Roy Lichtenstein, ‘Wallpaper with Blue Floor Interior’, 1992, Print, Screenprint in colors, on five panels of Paper Technologies, Inc. Waterleaf paper (as issued), Christie's
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Roy Lichtenstein

Wallpaper with Blue Floor Interior, 1992

Screenprint in colors, on five panels of Paper Technologies, Inc. Waterleaf paper (as issued)
102 × 150 in
259.1 × 381 cm
Bidding closed
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C
Christie's

signed and dated in silver felt-tip marker, numbered 95/300 (there were also 50 artist's …

Medium
Roy Lichtenstein
American, 1923–1997
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When American Pop artist Roy Lichtenstein painted Look Mickey in 1961, it set the tone for his career. This primary-color portrait of the cartoon mouse introduced Lichtenstein’s detached and deadpan style at a time when introspective Abstract Expressionism reigned. Mining material from advertisements, comics, and the everyday, Lichtenstein brought what was then a great taboo—commercial art—into the gallery. He stressed the artificiality of his images by painting them as though they’d come from a commercial press, with the flat, single-color Ben-Day dots of the newspaper meticulously rendered by hand using paint and stencils. Later in his career, Lichtenstein extended his source material to art history, including the work of Claude Monet and Pablo Picasso, and experimented with three-dimensional works. Lichtenstein’s use of appropriated imagery has influenced artists such as Richard Prince, Jeff Koons, and Raymond Pettibon.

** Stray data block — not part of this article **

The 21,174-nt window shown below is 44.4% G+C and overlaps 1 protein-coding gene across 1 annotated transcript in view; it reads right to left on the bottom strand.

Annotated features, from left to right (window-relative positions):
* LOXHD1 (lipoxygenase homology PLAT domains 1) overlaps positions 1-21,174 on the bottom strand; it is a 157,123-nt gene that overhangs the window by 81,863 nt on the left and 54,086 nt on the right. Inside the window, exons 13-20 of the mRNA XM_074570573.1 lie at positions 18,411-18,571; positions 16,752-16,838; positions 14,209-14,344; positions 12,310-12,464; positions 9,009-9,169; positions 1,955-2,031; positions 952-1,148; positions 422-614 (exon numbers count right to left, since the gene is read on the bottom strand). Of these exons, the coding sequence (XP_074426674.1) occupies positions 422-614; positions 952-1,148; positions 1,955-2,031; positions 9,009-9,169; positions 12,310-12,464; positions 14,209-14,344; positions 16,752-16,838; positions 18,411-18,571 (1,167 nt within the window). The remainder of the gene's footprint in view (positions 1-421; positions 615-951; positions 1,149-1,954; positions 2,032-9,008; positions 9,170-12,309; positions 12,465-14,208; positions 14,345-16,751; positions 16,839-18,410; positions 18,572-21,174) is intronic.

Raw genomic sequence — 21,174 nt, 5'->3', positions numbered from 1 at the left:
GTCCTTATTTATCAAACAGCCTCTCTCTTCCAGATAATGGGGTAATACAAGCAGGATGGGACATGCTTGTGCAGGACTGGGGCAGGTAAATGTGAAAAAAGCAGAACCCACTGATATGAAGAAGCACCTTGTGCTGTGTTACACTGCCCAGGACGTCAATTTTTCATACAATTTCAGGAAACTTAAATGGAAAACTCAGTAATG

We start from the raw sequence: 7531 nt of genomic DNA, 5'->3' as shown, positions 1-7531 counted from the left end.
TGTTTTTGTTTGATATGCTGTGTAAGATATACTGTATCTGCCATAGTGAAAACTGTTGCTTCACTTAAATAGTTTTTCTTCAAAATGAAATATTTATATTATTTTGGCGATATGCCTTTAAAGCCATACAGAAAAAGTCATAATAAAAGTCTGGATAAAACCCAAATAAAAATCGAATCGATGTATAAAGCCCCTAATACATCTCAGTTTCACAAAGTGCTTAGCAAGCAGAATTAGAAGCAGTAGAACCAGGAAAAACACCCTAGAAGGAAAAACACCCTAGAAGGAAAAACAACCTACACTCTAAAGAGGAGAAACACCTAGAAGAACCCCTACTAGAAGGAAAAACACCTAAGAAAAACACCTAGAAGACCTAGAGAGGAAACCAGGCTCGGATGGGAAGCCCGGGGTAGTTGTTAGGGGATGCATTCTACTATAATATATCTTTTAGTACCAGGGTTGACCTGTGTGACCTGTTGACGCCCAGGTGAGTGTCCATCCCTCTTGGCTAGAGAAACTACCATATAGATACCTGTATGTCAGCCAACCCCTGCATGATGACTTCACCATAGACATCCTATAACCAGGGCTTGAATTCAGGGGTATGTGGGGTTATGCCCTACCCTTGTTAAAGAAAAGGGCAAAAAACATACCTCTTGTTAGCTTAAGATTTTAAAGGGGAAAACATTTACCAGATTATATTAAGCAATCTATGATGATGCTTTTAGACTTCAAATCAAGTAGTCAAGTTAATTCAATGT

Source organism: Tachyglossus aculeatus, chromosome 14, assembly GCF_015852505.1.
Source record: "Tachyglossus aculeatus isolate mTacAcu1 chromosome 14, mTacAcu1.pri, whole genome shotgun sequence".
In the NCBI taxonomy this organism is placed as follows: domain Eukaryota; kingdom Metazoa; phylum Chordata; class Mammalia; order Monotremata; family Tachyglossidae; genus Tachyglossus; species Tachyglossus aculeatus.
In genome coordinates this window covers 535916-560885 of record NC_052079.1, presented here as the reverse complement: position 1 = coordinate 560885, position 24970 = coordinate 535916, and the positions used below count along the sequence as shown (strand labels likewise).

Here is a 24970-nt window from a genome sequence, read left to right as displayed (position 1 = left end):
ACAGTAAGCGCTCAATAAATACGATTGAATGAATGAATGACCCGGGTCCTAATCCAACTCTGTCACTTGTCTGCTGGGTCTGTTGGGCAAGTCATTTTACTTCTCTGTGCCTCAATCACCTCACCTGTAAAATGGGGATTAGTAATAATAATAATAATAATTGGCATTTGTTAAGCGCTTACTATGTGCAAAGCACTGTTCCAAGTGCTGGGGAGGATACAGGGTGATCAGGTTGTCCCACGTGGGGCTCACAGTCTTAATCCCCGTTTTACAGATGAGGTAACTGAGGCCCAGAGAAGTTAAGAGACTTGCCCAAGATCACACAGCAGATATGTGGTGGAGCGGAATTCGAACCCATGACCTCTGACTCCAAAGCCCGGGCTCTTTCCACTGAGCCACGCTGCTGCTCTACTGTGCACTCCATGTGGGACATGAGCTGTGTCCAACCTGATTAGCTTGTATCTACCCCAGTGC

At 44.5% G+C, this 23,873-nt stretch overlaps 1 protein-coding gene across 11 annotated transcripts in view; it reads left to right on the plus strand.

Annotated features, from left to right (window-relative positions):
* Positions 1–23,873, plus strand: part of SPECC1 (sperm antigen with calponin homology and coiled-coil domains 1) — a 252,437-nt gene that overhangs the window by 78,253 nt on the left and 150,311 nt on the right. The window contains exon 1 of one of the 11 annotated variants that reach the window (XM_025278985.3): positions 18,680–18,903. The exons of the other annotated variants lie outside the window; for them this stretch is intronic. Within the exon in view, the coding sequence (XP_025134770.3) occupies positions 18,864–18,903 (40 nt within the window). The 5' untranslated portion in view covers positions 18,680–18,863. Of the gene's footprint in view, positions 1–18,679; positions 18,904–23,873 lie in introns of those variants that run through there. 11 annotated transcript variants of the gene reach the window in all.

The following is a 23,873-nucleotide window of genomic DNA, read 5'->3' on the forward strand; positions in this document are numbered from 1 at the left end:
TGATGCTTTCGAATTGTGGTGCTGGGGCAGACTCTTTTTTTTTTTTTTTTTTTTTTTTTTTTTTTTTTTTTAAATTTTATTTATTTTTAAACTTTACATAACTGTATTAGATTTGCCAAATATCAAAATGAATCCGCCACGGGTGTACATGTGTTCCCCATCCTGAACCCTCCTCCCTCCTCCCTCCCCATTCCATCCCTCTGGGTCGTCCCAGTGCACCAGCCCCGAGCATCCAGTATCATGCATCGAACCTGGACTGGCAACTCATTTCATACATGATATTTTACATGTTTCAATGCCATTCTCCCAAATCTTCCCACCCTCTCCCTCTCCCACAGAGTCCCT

Roy Lichtenstein, ‘Wallpaper with Blue Floor Interior’, 1992, Print, Screenprint in colors, on five panels of Paper Technologies, Inc. Waterleaf paper (as issued), Christie's
Save
Save
View
View in room
Share
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C
Christie's

signed and dated in silver felt-tip marker, numbered 95/300 (there were also 50 artist's proofs), published by Gemini G.E.L., Los Angeles, with their blindstamps, the full sheets, in generally good condition, laid to the support, framed
Overall: 102 x 152 in. (2591 x 3810 mm.)

Medium
Roy Lichtenstein
American, 1923–1997
Follow

When American Pop artist Roy Lichtenstein painted Look Mickey in 1961, it set the tone for his career. This primary-color portrait of the cartoon mouse introduced Lichtenstein’s detached and deadpan style at a time when introspective Abstract Expressionism reigned. Mining material from advertisements, comics, and the everyday, Lichtenstein brought what was then a great taboo—commercial art—into the gallery. He stressed the artificiality of his images by painting them as though they’d come from a commercial press, with the flat, single-color Ben-Day dots of the newspaper meticulously rendered by hand using paint and stencils. Later in his career, Lichtenstein extended his source material to art history, including the work of Claude Monet and Pablo Picasso, and experimented with three-dimensional works. Lichtenstein’s use of appropriated imagery has influenced artists such as Richard Prince, Jeff Koons, and Raymond Pettibon.

Roy Lichtenstein

Wallpaper with Blue Floor Interior, 1992

Screenprint in colors, on five panels of Paper Technologies, Inc. Waterleaf paper (as issued)
102 × 150 in
259.1 × 381 cm
Bidding closed
Want to sell a work by this artist? Consign with Artsy.
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